Lack of water threatens green hydrogen revolution

Terry Kallis canceled a 6-gigawatt green hydrogen project in May. His Kallis Energy Investments lacked water.

It’s one of 680 large-scale hydrogen projects being considered throughout the world, according to the Hydrogen Council, which estimates $700 billion is needed by 2030 to reach net-zero emissions targets.

BP, Fortescue Metals and Reliance Industries are leading the march towards green hydrogen, made from renewable energy rather than carbon-emitting fossil fuels. It helped Fortescue gain a stock-market premium. Water is rarely mentioned in producers’ utterances. That raises fears they’re neglecting hazards or underestimating how much they’ll need, the hurdles of acquiring it, and the cost. Kallis at least raised the H20 concern early on.

Green hydrogen’s success is important. Once a niche climate-change answer, it may now power shipping, aircraft, huge trucks, and industrial processes like steel and fertiliser production. Green hydrogen might account for 10% of global final energy demand by 2050, according to IRENA.

Water, renewable energy, and an electrolyser that divides H2O into hydrogen and oxygen are needed to make it. Generating the requisite power involves erecting factories in areas where industry, agriculture, and homes already compete for the resource, or in hot, sun-drenched regions appropriate for solar panels. How much water is needed to generate green hydrogen is uncertain. According to Bluefield Research, 85% of planned facilities are in water-stressed regions.

The International Energy Agency, Australia’s National Hydrogen Roadmap, Goldman Sachs(GS.N), and others say it takes 9-10 liters of water to make 1 kg of hydrogen. That only accounts for water’s ultimate stage, the stoichiometric process. More water is needed. The electrolyser needs extra cooling.

All told, Bluefield estimates 24 litres. GHD puts freshwater at 60 to 95 l/kg. Melbourne’s Yarra Valley Water, which launched a green hydrogen pilot program last month, estimates the industry’s upper limit at 80 litres.

Desalination removes salt from saltwater but uses more water. It adds building and maintenance costs, including for the massive amounts of brine generated, and approvals can take years.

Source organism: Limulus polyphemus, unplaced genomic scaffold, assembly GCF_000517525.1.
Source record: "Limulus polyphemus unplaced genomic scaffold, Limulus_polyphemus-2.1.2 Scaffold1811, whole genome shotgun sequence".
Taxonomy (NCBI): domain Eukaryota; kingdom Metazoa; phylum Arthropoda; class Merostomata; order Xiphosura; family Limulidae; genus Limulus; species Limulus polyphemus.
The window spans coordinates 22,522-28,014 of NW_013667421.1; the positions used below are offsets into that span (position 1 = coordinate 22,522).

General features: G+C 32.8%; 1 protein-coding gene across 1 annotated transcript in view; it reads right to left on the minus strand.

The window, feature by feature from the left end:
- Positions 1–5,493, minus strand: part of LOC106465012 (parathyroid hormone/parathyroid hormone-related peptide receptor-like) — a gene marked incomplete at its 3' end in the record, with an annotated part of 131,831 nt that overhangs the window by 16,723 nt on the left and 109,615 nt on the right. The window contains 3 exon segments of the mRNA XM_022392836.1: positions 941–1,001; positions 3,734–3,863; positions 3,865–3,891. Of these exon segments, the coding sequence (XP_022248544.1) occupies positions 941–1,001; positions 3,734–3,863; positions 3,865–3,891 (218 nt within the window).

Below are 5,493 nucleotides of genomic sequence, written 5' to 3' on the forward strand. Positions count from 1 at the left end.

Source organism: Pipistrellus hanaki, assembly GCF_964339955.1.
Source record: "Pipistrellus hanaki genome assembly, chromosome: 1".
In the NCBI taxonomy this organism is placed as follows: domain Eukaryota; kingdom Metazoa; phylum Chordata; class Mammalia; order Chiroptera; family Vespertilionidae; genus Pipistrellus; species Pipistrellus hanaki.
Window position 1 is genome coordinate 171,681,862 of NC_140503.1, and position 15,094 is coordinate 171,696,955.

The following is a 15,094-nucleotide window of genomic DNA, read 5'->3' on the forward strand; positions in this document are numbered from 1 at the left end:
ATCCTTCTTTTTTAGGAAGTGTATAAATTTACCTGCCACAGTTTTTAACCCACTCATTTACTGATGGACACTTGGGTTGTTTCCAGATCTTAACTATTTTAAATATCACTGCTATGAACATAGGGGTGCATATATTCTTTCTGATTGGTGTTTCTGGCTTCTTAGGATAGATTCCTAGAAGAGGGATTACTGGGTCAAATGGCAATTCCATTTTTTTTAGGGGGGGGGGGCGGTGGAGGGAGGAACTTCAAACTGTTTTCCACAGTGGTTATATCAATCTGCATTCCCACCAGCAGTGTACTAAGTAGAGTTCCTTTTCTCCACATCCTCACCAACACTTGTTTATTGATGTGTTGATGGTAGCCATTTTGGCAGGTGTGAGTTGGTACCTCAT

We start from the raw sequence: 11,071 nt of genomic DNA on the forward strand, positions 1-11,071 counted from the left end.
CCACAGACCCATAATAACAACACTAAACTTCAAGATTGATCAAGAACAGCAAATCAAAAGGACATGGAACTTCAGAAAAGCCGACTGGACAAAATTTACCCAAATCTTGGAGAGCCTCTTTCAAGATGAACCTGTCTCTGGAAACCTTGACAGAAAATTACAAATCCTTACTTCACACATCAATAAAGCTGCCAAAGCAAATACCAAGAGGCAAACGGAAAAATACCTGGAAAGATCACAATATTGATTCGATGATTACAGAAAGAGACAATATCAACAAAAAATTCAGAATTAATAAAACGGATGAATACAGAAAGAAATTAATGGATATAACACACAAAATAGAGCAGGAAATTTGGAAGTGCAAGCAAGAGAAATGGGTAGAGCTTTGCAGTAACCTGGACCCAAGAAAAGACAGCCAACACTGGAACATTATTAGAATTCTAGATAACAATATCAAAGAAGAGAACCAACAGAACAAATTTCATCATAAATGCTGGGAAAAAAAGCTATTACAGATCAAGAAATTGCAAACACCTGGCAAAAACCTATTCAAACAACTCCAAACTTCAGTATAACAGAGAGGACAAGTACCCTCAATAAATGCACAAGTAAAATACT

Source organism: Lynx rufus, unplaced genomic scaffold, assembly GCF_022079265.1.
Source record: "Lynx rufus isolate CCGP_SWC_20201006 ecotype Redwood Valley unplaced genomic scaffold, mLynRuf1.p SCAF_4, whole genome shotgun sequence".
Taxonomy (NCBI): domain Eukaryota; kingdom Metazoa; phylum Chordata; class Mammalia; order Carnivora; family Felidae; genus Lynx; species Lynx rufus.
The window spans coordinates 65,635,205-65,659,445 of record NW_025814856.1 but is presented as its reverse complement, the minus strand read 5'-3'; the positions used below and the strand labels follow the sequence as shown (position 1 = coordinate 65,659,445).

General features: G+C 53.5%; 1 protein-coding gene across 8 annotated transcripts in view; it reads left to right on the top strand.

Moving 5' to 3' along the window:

Saudi Arabia plans to use it to produce green hydrogen and drinking water in its Red Sea NEOM metropolis. BP and Norwegian fertiliser company Yara International(YAR.OL) are exploring using treated seawater in their Western Australia operations. Then there’s wastewater. BP is considering it for another Australian project. New operations will use Yarra Valley Water’s treatment plant.

Green hydrogen projects that miscalculate water needs will fail. It affects others’ production costs. Renewables and electrolyzers should cut the $5 per kilogram cost. The U.S. Inflation Reduction Act’s tax benefits may cut that by $3 nearly immediately; Reliance Industries CEO Mukesh Ambani thinks it might drop to $1 by the end of the decade without incentives. IRENA and others predict water will contribute for no more than 2% of output costs, even with desalination, Reuters reported.

If such assumptions are predicated on needing 9 l of water per kg, they’re wrong. Breakingviews predicts 60 cents per kg for desalination alone at 300 litres, the midpoint of GHD’s forecast for seawater needed. Breakingviews couldn’t get any numbers from prospective producers.

Big companies have water blindness before. Elon Musk’s Berlin plant was delayed, and Barrick Gold wrote off $7.5 billion on a South American mine.

Decarbonization may outweigh water cost and availability problems. Financial and other stakeholders require all essential facts to make a decision. The Valuing Water Finance Initiative, formed in August by 64 money-management firms, should encourage clarity regarding green hydrogen’s water needs. It could help others avoid Kallis’s mistake.